This fall the Orange & Black staff members had a choice: publish a controversial photo and risk a community backlash or self-censor and save the newspaper from possibly losing editorial control.
When students at Roger Williams University published The Hawk’s Right Eye, a conservative journal written by members of the campus College Republicans, they hoped their articles would bring attention to conservative political issues.
This year, three cases involving the distribution of religious material asked the courts to determine if student free speech can be censored by school officials who claim it violates the separation of church and state.
A federal judge issued a preliminary injunction in September to prevent Shippensburg University from enforcing portions of its student conduct code that he said may violate the First Amendment.
In a nationwide telephone poll released in August, 1,000 adults were asked questions about corporate ownership of the media, journalists’ involvement in reporting on the war in Iraq and educating children about First Amendment freedoms.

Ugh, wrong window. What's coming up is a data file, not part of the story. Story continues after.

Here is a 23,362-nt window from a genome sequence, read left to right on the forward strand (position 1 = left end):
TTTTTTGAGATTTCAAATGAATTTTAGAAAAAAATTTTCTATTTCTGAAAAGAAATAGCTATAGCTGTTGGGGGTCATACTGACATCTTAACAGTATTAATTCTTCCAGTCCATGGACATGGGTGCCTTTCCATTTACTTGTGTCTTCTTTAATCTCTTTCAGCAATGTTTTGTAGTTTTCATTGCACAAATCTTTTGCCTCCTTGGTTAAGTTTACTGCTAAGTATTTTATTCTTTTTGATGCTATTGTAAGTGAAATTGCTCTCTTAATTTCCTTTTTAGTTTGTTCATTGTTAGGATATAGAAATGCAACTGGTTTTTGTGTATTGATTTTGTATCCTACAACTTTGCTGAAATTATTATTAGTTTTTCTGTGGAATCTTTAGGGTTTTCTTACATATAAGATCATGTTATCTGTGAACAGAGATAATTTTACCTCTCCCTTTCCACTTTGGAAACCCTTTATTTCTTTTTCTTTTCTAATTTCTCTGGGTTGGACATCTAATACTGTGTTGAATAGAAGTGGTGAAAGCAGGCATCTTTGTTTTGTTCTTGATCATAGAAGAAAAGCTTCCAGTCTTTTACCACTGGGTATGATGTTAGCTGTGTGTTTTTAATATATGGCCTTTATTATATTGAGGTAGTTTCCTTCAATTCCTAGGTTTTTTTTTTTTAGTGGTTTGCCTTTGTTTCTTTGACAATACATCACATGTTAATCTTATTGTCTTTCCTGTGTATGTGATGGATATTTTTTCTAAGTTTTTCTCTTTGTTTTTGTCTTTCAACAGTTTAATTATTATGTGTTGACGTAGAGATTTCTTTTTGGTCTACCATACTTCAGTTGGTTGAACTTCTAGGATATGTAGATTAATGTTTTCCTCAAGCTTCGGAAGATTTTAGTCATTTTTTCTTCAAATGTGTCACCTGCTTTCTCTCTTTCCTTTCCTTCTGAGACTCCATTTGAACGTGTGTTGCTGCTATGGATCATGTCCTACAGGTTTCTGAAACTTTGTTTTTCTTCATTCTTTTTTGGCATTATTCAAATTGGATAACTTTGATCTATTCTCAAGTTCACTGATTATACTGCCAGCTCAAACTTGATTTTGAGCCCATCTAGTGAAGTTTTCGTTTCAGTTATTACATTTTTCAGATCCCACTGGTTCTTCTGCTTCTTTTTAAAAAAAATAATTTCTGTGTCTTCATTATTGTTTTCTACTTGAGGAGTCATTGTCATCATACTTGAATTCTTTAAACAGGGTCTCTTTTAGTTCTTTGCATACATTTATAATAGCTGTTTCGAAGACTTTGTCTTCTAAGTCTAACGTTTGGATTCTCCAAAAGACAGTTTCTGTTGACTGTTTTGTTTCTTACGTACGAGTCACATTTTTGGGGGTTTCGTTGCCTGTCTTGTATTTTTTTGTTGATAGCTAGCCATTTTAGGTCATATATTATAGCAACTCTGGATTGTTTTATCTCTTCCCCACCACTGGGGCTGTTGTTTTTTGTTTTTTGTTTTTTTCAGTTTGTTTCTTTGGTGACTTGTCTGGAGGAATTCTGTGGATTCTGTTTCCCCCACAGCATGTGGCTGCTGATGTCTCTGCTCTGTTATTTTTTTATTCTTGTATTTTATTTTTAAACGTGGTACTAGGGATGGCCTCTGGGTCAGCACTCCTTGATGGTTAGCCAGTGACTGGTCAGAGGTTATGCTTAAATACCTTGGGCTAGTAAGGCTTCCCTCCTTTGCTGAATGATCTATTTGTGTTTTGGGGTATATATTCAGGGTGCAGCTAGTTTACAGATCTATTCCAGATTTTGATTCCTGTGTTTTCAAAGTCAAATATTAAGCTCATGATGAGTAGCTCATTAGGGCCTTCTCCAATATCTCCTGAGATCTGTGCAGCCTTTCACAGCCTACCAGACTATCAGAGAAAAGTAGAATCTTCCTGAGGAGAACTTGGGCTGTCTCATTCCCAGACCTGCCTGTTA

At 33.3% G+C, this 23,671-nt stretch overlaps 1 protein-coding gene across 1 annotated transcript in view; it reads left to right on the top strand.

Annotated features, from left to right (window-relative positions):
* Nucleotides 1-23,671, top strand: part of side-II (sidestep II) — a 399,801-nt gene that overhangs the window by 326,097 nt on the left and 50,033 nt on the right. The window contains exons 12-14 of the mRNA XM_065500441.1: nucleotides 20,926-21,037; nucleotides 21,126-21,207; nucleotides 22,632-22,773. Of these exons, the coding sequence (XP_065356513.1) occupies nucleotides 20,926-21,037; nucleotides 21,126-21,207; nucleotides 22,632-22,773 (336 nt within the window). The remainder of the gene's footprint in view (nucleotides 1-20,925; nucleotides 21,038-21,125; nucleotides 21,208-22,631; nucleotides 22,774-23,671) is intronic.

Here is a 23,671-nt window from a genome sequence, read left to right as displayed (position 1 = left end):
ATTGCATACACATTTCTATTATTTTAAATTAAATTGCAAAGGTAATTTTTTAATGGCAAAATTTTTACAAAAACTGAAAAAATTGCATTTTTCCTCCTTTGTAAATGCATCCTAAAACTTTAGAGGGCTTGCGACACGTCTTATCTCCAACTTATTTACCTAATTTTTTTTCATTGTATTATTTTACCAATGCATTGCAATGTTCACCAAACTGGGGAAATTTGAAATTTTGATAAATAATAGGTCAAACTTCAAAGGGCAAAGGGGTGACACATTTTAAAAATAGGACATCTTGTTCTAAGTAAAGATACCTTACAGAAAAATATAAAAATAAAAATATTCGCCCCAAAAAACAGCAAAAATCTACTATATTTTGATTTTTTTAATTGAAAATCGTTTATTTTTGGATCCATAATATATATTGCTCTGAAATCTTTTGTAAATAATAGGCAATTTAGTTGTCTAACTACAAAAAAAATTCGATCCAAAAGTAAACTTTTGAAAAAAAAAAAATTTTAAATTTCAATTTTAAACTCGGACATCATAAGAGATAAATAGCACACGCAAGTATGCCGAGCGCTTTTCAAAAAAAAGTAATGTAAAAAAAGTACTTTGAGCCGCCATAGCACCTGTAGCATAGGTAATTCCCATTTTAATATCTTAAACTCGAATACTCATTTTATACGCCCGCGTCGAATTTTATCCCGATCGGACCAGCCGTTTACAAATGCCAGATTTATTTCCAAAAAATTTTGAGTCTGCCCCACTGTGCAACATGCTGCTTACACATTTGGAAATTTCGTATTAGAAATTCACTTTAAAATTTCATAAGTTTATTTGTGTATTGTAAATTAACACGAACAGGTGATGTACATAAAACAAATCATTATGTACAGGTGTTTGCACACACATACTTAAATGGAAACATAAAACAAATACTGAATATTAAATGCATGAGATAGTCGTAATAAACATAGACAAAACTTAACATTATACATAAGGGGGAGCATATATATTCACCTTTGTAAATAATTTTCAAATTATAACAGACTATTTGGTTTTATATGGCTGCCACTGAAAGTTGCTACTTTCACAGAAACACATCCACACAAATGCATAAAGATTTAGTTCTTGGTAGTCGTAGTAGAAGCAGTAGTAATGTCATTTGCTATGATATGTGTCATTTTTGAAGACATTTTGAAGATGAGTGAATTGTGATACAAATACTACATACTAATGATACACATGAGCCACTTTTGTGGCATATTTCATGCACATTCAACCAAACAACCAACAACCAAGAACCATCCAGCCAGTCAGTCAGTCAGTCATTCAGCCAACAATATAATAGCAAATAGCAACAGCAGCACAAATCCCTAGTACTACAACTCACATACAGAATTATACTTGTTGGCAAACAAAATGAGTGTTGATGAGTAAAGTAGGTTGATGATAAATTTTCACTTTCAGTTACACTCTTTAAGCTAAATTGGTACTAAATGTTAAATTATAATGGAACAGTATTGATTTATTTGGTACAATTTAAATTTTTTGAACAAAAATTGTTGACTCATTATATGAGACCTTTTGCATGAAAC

While there is nothing new about students taunting and harassing other students, the introduction of the Internet to this tradition is causing some educators to establish school policies that punish students for off-campus speech.
A federal court ruled in September that a Michigan state law requiring public school districts to suspend or expel students who commit a “verbal assault” is unconstitutional.
At least that’s the way more than 540 schools and school districts across the nation are responding to ratemyteachers.com, a Web site that gives students a forum to voice their opinions about teachers.
In February, a U.S. district court judge denied the student journalists’ request to prohibit the school district from conducting further prior review of the Wooster Blade. However, the judge did recognize that the student newspaper had greater protection than provided by the U.S. Supreme Court’s Hazelwood ruling because the school had opened the publication as a public forum for student expression.
For the second time in two years, the U.S. Supreme Court agreed to review a law that punishes commercial Web site operators who make sexual material deemed “harmful” available online to minors younger than 17.